Category Archives: NEWS

Meet the players:

Photos and interviews by Matt Benoit and Henry Wesson

Horizon Editor & Horizon Reporter

Matt Peterson, 20, Center

What originally got you interested in basketball?

“My dad encouraged me to play when I was in the third grade.”

How do you feel about the season so far?

“I think it’s going really well so far.”

What would you like to see happen with the rest of the season?

“I’d like to see us get first in the league so we can place in the tournament.”

What is your favorite thing to eat before a game?


Any pre-game rituals you have?

“I always have music with me. And gum.”

What do you like to do to celebrate a win?

“Be with my team afterwards. We usually go out to eat afterwards.”

Do you have any nicknames?

“The Dragon,” or “Phat Matt.”

Any plans to further your career in the sport?

“I definitely want to play at a four-year school, hopefully on scholarship.”

Paul Jones, 20, Guard

What originally got you interested in basketball?

“I have been playing since I was a little kid. I just picked up a basketball and started to play.”

How do you feel about the season so far?

“I feel the season’s going good so far…we’re on the right track.”

What would you like to see happen with the rest of the season?

“I’d like to see us stay confident and focus for the games ahead.”

What is your favorite thing to eat before a game?

“I usually like a McDonald’s McChicken.”

Any pre-game rituals you have?

“I’m always listening to music; have a quick snack.”

What do you do to celebrate a win?

“Go home and chill.”

Do you have any nicknames?


Any plans to further your career in the sport?

“I look forward to playing at the next level…Collegiate level. That’s…my goal.”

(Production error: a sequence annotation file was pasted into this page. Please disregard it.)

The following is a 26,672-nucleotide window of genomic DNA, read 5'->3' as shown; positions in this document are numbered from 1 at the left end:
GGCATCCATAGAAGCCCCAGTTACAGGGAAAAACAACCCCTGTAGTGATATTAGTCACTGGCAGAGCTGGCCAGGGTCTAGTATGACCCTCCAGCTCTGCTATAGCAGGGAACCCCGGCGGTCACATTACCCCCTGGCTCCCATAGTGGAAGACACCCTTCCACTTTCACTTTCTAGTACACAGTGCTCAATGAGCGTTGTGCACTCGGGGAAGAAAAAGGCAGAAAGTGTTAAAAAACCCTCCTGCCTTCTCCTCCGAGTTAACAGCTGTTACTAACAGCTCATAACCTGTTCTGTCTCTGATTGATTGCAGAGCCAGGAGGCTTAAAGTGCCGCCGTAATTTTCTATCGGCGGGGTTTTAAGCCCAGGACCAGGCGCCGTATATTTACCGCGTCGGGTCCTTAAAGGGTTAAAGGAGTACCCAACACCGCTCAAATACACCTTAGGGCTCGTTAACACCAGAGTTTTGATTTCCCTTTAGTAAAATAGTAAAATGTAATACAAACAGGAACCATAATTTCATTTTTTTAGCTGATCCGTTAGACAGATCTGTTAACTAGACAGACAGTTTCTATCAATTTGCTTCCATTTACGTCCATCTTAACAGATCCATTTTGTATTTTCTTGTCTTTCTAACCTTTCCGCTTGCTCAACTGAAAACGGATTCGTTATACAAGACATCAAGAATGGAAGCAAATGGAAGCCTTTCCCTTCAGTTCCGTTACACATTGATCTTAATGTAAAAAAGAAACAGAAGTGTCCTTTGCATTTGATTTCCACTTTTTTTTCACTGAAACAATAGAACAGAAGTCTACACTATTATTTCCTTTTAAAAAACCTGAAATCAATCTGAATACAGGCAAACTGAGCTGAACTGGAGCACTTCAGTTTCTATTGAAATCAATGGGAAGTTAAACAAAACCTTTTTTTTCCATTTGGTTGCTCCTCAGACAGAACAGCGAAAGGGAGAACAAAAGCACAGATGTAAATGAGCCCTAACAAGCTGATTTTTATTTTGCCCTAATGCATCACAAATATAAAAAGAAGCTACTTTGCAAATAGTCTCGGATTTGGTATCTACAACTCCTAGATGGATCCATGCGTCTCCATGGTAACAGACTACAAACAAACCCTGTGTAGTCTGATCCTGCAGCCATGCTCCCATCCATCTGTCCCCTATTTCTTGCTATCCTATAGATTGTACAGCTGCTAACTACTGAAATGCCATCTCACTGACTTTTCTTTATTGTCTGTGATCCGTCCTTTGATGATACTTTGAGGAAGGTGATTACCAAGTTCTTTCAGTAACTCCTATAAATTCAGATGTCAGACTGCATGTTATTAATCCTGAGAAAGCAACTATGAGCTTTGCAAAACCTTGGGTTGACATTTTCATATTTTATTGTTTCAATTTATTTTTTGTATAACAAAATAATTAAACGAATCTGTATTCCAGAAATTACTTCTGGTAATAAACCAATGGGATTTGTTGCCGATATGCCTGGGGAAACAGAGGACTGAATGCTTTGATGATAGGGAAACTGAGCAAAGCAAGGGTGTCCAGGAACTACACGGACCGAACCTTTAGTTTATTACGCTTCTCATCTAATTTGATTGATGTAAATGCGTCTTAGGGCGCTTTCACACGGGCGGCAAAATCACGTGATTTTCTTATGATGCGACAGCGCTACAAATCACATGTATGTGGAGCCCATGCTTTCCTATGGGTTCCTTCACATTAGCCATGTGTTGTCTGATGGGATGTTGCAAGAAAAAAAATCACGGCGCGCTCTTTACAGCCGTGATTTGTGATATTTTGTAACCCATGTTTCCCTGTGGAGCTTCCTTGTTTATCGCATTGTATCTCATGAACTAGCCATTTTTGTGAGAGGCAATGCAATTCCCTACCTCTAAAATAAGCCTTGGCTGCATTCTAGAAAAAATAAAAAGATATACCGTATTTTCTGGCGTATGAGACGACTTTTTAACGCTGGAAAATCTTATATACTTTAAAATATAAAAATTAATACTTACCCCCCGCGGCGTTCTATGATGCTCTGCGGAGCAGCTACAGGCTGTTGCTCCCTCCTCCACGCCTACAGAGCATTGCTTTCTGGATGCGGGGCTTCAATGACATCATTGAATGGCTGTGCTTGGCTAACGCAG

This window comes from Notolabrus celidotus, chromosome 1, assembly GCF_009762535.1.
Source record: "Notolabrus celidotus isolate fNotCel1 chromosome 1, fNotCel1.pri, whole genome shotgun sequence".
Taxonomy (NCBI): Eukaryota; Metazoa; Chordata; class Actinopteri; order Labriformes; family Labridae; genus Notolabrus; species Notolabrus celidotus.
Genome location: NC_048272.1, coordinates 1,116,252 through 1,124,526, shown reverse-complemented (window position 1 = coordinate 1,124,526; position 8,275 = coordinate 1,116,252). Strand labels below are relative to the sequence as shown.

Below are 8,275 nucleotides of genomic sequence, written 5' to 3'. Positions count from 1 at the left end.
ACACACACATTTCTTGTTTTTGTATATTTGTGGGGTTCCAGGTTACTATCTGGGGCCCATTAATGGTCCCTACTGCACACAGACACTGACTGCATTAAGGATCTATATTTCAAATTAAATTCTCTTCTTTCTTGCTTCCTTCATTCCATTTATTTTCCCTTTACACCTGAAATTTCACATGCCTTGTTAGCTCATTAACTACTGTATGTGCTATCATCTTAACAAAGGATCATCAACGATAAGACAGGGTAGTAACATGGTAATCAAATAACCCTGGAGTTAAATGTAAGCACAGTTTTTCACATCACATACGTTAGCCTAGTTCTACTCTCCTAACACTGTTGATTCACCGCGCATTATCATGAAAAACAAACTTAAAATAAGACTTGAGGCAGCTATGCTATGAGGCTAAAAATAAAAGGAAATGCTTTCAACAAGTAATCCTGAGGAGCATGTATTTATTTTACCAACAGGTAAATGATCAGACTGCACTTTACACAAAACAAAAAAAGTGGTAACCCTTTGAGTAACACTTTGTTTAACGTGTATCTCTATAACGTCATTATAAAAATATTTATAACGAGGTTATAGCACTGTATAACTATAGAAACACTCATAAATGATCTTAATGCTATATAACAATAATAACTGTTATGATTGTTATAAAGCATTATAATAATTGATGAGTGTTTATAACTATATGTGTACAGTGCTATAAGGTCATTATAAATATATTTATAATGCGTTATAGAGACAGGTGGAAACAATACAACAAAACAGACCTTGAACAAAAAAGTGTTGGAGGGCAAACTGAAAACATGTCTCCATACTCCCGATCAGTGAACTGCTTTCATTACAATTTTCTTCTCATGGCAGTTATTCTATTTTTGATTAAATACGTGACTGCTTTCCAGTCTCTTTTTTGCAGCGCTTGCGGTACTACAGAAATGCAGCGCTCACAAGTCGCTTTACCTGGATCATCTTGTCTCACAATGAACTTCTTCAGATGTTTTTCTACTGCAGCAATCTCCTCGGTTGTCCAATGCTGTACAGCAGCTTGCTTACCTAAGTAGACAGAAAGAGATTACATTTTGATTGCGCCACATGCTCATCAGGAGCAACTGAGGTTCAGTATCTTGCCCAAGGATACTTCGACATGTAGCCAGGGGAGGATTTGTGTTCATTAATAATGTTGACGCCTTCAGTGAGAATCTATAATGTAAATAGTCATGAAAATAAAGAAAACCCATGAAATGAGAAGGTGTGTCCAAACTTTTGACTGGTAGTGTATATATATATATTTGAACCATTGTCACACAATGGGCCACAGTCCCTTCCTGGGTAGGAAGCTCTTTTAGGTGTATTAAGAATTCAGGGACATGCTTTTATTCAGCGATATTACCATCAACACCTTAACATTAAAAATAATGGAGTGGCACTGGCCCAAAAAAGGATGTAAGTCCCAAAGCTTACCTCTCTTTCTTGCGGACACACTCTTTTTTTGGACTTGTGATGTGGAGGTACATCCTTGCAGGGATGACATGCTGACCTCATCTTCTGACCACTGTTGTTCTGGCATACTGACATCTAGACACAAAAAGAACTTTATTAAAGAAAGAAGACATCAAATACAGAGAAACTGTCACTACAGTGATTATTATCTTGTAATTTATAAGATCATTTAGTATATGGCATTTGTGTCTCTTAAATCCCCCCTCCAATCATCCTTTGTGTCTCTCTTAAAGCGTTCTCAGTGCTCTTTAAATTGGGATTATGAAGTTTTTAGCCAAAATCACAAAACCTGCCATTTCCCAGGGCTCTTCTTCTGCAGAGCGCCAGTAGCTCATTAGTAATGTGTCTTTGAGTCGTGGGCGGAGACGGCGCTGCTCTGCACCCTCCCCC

Elon Langston, 22, Point Guard

What originally got you interested in basketball?

“I started playing in the third grade. My dad was the coach.”

How do you feel about the season so far?

“I thought we would be undefeated, but we’re making our way back up to our potential.”

What would you like to see happen with the rest of the season?

“I’d like to see us keep our foot on the pedal for the rest of the season. We can’t stop ‘till we get first place.”

What is your favorite thing to eat before a game?

“A Subway five-dollar foot-long.”

Any pre-game rituals you have?

“Take a long shower, think about the game, listen to music.”

What do you do to celebrate a win?

“Go chill with my teammates [or] roommates. Depends on the day.”

Do you have any nicknames?

“No nicknames. People just call me ‘E’.”

Any plans to further your career in the sport?

“Hoping to go to university after this year. I’m just trying to focus on the season right now.”

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Letter to the Editor

Abortion is a terribly complex interweaving of lives, and choices.  Is there a way to affirm a woman’s life and choices, and protect her baby’s chance at both?

 Because women are incredible.  I married one who is changing the world one friend at a time. 

 And I love babies. I have a spring-loaded 9-month-old who gives new meaning to “smiling from ear to ear” whenever you pick him up. 

 So what am I supposed to do about the lives and choices involved in abortions?

 It’s tricky because there are victims at every level.  Sometimes pregnancy isn’t the woman’s choice at all.  And if they were bullied or frightened or shamed into it, even the abortion may not be their choice.   Abortion doctors are insulted, and assaulted – even murdered.  There are victims all around.  And yet, we’re talking about real live babies here.  They’re not part of the mother’s body – they’re just beautifully housed there.  They have their own brain waves and blood type.  From the size of a sesame seed, my son had a heart beat. 

 So what do we do? 

 First, I think we dialogue.  On Monday, Feb. 22, we aired a Law & Order episode raising questions about abortion, and discussed it afterward.  Hopefully it was helpful.

 And we mourn the victims.  On Thursday, Feb. 25, we will hold a public memorial service in the Syre Student Center Courtyard for the one-in-five babies aborted in the last two years in Whatcom County.  Please join us every class break to mourn the deaths of all those little ones, and to mourn the complex, sometimes awful, circumstances that led their mothers to choose to abort them. 

 Shouldn’t we be pro-momma’s-life as much as anyone’s, and pro-baby’s-choice at the same time? 

-Geoff Mumley

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Campus Briefs

Getting down to brass tax (assistance)

Students, low income families, and seniors can receive help with filing their income taxes through April 15 in the Heiner Center lobby at Whatcom Community College. The tax assistance is done by Whatcom Business Club students who’ve completed a 20-hour certification program.